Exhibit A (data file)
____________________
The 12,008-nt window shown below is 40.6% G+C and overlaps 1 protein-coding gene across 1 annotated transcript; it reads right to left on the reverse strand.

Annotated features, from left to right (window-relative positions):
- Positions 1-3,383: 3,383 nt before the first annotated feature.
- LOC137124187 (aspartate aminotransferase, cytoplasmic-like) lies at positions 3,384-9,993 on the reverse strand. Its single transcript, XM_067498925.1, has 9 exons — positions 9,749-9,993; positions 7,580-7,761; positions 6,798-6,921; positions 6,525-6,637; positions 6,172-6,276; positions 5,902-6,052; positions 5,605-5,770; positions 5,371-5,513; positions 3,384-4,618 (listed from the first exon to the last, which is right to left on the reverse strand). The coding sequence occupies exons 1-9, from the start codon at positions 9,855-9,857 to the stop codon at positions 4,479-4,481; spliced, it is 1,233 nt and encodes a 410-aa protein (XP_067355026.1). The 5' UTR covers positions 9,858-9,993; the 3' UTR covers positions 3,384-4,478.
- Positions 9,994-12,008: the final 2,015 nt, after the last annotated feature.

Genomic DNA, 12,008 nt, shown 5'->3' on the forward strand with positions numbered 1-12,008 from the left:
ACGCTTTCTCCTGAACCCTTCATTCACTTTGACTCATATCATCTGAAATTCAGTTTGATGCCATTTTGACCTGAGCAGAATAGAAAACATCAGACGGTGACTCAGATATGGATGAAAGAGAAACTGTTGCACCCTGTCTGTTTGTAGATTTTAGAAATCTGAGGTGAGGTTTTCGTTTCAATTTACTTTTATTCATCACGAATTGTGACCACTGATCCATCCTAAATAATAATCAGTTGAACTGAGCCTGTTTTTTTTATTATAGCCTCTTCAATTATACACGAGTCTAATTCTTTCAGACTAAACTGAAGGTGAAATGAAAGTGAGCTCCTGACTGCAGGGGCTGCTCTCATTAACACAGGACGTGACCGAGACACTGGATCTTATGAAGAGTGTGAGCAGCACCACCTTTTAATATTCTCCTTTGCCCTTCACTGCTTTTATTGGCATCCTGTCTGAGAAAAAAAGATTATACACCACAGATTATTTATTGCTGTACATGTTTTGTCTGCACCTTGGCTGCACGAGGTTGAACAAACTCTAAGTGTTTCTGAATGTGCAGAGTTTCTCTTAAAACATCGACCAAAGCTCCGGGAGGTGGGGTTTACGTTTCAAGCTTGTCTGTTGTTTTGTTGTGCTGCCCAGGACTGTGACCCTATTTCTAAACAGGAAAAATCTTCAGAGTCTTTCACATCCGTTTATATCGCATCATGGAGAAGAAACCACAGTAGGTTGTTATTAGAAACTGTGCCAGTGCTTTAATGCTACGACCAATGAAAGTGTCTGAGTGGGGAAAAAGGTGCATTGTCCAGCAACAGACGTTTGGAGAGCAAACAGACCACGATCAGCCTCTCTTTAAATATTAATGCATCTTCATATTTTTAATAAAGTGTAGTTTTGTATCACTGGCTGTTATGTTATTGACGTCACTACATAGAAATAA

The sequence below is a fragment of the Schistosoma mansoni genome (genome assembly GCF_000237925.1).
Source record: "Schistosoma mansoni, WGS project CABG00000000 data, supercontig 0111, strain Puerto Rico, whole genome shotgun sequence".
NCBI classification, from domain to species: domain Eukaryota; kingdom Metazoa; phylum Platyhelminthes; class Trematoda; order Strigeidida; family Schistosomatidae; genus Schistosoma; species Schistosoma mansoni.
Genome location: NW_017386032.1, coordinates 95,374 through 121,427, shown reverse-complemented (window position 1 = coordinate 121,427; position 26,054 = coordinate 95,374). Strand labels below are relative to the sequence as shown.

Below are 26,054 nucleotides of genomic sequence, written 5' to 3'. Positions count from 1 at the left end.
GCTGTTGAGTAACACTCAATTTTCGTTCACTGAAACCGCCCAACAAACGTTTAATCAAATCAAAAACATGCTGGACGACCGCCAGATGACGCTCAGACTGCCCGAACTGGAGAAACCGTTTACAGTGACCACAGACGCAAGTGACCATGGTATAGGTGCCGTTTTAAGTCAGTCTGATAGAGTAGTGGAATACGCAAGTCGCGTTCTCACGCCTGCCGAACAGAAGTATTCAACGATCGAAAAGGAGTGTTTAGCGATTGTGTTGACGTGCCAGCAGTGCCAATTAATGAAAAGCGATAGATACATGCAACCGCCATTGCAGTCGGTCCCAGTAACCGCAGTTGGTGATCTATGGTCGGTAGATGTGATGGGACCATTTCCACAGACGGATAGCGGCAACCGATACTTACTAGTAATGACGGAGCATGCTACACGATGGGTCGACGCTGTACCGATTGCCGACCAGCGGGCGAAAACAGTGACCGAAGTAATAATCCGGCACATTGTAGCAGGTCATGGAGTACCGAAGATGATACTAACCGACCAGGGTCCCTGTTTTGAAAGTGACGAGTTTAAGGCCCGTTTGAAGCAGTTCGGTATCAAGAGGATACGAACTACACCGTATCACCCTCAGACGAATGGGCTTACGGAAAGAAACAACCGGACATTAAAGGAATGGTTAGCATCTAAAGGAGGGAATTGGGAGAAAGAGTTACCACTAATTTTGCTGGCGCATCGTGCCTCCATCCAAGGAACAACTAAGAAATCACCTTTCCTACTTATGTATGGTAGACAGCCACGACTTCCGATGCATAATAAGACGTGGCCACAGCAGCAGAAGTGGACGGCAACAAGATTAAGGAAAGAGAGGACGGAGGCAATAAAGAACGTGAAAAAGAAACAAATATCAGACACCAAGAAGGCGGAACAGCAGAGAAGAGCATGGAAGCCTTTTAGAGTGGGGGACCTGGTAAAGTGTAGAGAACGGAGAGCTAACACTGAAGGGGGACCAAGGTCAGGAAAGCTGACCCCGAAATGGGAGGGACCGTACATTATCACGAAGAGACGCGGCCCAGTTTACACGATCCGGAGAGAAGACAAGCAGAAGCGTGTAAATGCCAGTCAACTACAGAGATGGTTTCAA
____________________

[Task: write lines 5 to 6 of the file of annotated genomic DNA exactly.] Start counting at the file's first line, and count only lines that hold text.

- Positions 9,994-12,008: the final 2,015 nt, after the last annotated feature.

Genomic DNA, 12,008 nt, shown 5'->3' on the forward strand with positions numbered 1-12,008 from the left: